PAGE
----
Getting calls from panicked customers about black spots on maple leaves? You’re probably not alone, because now is the time when people start to notice maple tar spot. Every summer we get questions about black spots on maple leaves that look like tar. These spots are not actually “tar” on maple, but are rather a fungal disease known as tar spot. These photos show a range of symptoms presented by this disease. Tar spots on maples are caused by fungi in the genus Rhytisma. The most common species are Rhytisma acerinum and R. punctatum. Symptoms first appear in late spring or early summer as infected leaves develop light green or yellow-green spots. During mid to late summer these produce black tar-like raised structures on the upper surface of leaves within the yellow spots. R. acerinum causes larger spots that are 0.5 to 2 cm in diameter; R.punctatum causes many small[Read More…]
One of the most common problems of broadleaf shade trees is a group of diseases collectively known as anthracnose. Anthracnose diseases are caused by fungi and become severe when cool, wet spring weather persists as leaves are first emerging. The most commonly affected trees are ash, white oak, maple, and sycamore. Dogwood, birch, elm, walnut, butternut, hickory, and other trees may also be damaged. Each species of tree is infected by a different species of fungus, thus the fungus does not spread from oak to maple or maple to ash or ash to sycamore. These fungi are referred to as host specific. While anthracnose diseases vary somewhat from one type of tree to another, they all cause death of leaf tissue and defoliation. Symptoms most often include irregular leaf spots and blotches (Figs 1,2,3, 4 ) The areas near veins are often most damaged and can lead to curled and[Read More…]
The Purdue Plant and Pest Diagnostic Lab (PPDL) recently received samples of Mugo Pine and Spruce that exhibited reddish-brown bands on needles of lower branches (Figs 1 & 2). Microscopic examination of needles confirmed the presence of Dothistroma,(Fig 3) a fungus that causes red band needle blight. Needles infected with Dothistroma first exhibit dark green bands on the needles that are quickly replaced with brown or reddish brown lesions. Only the base of the needle will remain green, with the remaining portion tan or brown. (Fig 4) Infection is typically more severe in the lower portion of the canopy nearest the ground. (Figs 5 & 6) In late Fall, black fruiting bodies (Fig 7) appear on needles and mature to release spores the following Spring and Summer. The spores are spread by wind and rain and can infect needles throughout the growing season. New needles are susceptible once they emerge[Read More…]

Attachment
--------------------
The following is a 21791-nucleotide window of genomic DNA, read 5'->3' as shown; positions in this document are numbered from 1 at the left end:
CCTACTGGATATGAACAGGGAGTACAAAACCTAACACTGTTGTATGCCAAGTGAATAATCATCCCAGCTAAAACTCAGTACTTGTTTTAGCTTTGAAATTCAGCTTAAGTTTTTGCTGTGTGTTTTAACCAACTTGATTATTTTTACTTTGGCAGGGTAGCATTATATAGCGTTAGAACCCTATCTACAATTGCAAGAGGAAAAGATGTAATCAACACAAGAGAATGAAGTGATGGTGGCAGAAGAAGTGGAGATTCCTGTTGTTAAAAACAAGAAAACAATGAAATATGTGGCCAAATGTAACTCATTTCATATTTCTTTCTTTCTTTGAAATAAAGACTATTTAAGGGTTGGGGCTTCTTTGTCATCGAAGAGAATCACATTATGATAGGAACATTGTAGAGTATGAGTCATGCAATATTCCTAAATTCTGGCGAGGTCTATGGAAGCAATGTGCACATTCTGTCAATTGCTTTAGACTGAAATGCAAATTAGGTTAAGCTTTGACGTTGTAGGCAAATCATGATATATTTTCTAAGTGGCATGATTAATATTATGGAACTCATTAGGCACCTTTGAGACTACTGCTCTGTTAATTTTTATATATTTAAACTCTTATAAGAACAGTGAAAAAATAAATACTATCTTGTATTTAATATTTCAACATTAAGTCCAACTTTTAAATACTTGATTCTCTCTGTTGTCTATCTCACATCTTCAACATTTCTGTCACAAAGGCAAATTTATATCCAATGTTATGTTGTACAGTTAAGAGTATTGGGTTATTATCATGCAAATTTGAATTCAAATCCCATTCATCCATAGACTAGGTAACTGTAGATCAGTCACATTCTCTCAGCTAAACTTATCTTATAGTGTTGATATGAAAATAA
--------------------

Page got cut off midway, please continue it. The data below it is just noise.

Three different rust fungi cause gall-like protrusions on eastern red cedar (Juniperus virginiana) trees. The bright orange gelatinous galls with tendril-like protrusions (Fig 1) resembling ‘koosh balls’ are caused by Gymnosporangium juniperi-virginianae. This fungal disease is known as Cedar Apple Rust. The galls develop on the cedar tree (Fig 2) and ‘sprout’ fungal spore-bearing tendrils during rainy periods in the spring (Fig 3 and 4). Spores from these galls infect apples and crabapples. The smaller, less conspicuous branch galls, with horn-like protrusions shown in Figures 5 and 6, are known as Hawthorn Rust and are caused by the fungus Gymnosporangium globosum. The fungus alternates between Juniperus spp. hosts; and hawthorn, crabapple, and apple in addition to several other rosaceous hosts. Gelatinous swellings on the cedar branches (Figs 7, 8, 9 and 10) are signs of yet another type of rust disease known as Quince Rust, caused by Gymnosporangium clavipes. This disease alternates between[Read More…]